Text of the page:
‘Stop Murdering for Organs’: NBA Player Tells Beijing to End Forced Organ Harvesting

By Eva Fu
Eva Fu
Eva Fu
China Reporter
Eva Fu is a New York-based writer for The Epoch Times focusing on U.S.-China relations, religious freedom, and human rights.
November 16, 2021 Updated: November 18, 2021

Enes Kanter, a center for the NBA’s Boston Celtics, on Nov. 16 slammed Beijing for its industrial-scale killing of prisoners of conscience for their organs, doubling down on his social media crusade against the regime over its wide-ranging human rights abuses.

“Stop murdering for organs. It’s a crime against humanity,” the Turkish player wrote in a post that appeared on his Twitter, Facebook, and Instagram.

Kanter’s posts include photos of a new pair of customized sneakers conveying the same message. Painted on one sneaker is a doctor clad in blue, gripping an organ that’s still dripping blood. A liver, kidney, and heart are depicted on the toe of the shoe; each organ has a price tag attached. The sneaker is dotted with painted bloodstains throughout.

“Stop organ harvesting in China,” reads a slogan in bold letters painted on the side of one shoe.

Detailed reports indicating that the regime has been harvesting organs from living prisoners and selling them on the transplant market first emerged in 2006. Several whistleblowers also approached The Epoch Times the same year to shed light on the illicit practice.

In 2019, a London-based people’s tribunal confirmed the long-standing allegations after a year-long investigation. It found that Beijing had engaged in forced organ harvesting for years “on a significant scale,” and continues to do so. The main source of the organs, according to the tribunal, were practitioners of Falun Gong, a spiritual discipline based on the principles of truthfulness, compassion, and forbearance, which has been brutally persecuted in China since 1999.

Fear of economic retaliation has in part caused the medical and international community to turn a blind eye to the abuses, according to some medical experts.

Weldon Gilcrease, a gastrointestinal specialist at the University of Utah, said that when he tried to discuss the tribunal’s finding with his school’s health care system, the leaders expressed reservations, fearing that if they spoke out, China would stop the flow of international students to the university.

“You definitely get support on an individual level, but when you try to raise that to the level of the institution, that’s where it gets deafeningly silent,” Gilcrease told The Epoch Times in September.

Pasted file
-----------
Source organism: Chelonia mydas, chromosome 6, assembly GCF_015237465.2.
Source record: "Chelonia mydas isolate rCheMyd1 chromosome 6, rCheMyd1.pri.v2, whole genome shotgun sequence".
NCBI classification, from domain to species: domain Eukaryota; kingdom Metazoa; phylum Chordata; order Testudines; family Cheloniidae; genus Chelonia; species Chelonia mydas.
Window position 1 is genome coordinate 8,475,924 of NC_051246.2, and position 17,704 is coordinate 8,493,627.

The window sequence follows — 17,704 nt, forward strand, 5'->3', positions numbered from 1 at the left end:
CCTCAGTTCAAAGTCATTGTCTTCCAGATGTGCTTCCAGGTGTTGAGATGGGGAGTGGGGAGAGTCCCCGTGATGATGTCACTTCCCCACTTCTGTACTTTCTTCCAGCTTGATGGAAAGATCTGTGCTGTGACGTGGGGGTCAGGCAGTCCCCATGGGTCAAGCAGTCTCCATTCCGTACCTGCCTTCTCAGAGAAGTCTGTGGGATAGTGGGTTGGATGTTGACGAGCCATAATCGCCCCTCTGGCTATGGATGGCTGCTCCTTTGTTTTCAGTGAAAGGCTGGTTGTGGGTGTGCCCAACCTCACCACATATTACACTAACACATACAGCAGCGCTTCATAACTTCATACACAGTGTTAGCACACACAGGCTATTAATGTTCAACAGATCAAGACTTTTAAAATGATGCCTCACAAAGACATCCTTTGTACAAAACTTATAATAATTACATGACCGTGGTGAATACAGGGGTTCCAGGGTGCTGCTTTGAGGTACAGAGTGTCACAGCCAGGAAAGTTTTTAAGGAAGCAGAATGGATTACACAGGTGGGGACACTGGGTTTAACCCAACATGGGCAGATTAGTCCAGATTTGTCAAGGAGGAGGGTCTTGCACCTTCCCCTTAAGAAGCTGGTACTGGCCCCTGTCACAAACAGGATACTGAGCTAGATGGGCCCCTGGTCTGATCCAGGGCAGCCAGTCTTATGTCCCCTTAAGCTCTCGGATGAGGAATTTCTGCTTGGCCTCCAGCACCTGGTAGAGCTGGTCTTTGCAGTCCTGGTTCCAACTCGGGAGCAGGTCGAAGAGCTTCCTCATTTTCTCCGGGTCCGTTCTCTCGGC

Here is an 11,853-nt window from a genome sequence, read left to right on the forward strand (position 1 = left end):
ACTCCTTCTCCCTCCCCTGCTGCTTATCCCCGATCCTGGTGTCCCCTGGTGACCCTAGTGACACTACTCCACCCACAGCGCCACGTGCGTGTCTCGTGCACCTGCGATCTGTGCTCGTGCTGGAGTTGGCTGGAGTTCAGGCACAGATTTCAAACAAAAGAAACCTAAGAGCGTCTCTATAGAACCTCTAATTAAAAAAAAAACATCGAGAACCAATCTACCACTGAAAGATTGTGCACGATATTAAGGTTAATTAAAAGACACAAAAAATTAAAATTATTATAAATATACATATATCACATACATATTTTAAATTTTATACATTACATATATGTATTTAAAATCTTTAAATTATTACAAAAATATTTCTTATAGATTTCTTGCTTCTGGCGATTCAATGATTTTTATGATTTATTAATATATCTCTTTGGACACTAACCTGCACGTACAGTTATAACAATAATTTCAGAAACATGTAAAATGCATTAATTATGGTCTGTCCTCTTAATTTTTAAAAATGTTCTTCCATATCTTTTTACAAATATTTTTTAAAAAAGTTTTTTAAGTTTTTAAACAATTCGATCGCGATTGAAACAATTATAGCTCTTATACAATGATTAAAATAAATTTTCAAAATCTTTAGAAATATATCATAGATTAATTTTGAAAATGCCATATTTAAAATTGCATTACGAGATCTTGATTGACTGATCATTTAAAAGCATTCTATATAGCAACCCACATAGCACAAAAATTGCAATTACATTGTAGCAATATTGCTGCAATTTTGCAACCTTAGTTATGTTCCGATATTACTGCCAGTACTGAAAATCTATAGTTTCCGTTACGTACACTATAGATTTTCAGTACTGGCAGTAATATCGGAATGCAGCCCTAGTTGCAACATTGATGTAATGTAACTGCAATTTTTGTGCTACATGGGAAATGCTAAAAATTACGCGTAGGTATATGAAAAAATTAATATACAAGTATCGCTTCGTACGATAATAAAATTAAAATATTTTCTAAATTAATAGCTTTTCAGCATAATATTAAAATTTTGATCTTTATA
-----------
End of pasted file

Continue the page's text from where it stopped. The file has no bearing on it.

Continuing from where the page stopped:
Corporate America has also shown reluctance to speak out on China’s human rights. Coca-Cola, Airbnb, Procter & Gamble, and Visa—major U.S. sponsors of the 2022 Beijing Olympics—declined to say whether they would support moving the Olympics to a different location when pressed by U.S. lawmakers this July.

“As long as the governments are allowing the athletes to attend the games, we will be there to support and sponsor them,” Andrea Fairchild, senior vice president of global sponsorship strategy at Visa Inc., said at the congressional hearing.

Men walk past a poster at an NBA exhibition in Beijing
Men walk past a poster at an NBA exhibition in Beijing, on Oct. 8, 2019. (Jason Lee/Reuters)

Over the past two years, the NBA has twice suffered the regime’s wrath over human rights issues.

In October 2019, a tweet by Daryl Morey, then-general manager of the Houston Rockets, in support of pro-democracy protests in Hong Kong caused the NBA to lose major Chinese sponsors. State broadcaster CCTV and internet giant Tencent, which had a five-year deal to stream NBA games, temporarily took the league’s programs off-air.

Tencent quietly resumed live-streaming shortly after, although games featuring the Philadelphia 76ers, which hired Morey last November, have since only been broadcast through text and picture updates.

Kanter’s outspokenness on Tibet in October triggered another round of retaliation from China. After he published a two-minute video on Twitter blasting the regime’s suppression of religious freedom, livestreaming for Celtics games disappeared from Tencent.

The 29-year-old has seen a marked cut in his playing time this season. Thus far, he’s played in only three of the Celtics’ first 14 games and is averaging a career-low of six minutes of court time per game, which some fans suspect is related to his activism.

Kanter seems to imply that such is the case.

“Keep limiting me on the court, I will expose you off the court,” he wrote on Twitter two days earlier.

Boston Celtics v Houston Rockets
Sneakers worn by Enes Kanter of the Boston Celtics at Toyota Center in Houston, on Oct. 24, 2021. (Carmen Mandato/Getty Images)

But Celtics head coach Ime Udoka argued that the decision to limit Kanter’s minutes is “strictly based on basketball,” pointing to his weakness on defense.

“We’ve got a lot of guys that are qualified and want to play, and they’re competitive, so they’re getting antsy. You want to find them minutes, but other guys are playing well,” he said, according to Boston.com.

Udoka also said Kanter’s comments are “not really a distraction.”

“I don’t have social media. I’ve heard of some things, but guys have the right to express their views. And I’ve said that from day one. Nothing basketball-related will be based on any of that,” he said.

Eva Fu
China Reporter
Eva Fu is a New York-based writer for The Epoch Times focusing on U.S.-China relations, religious freedom, and human rights.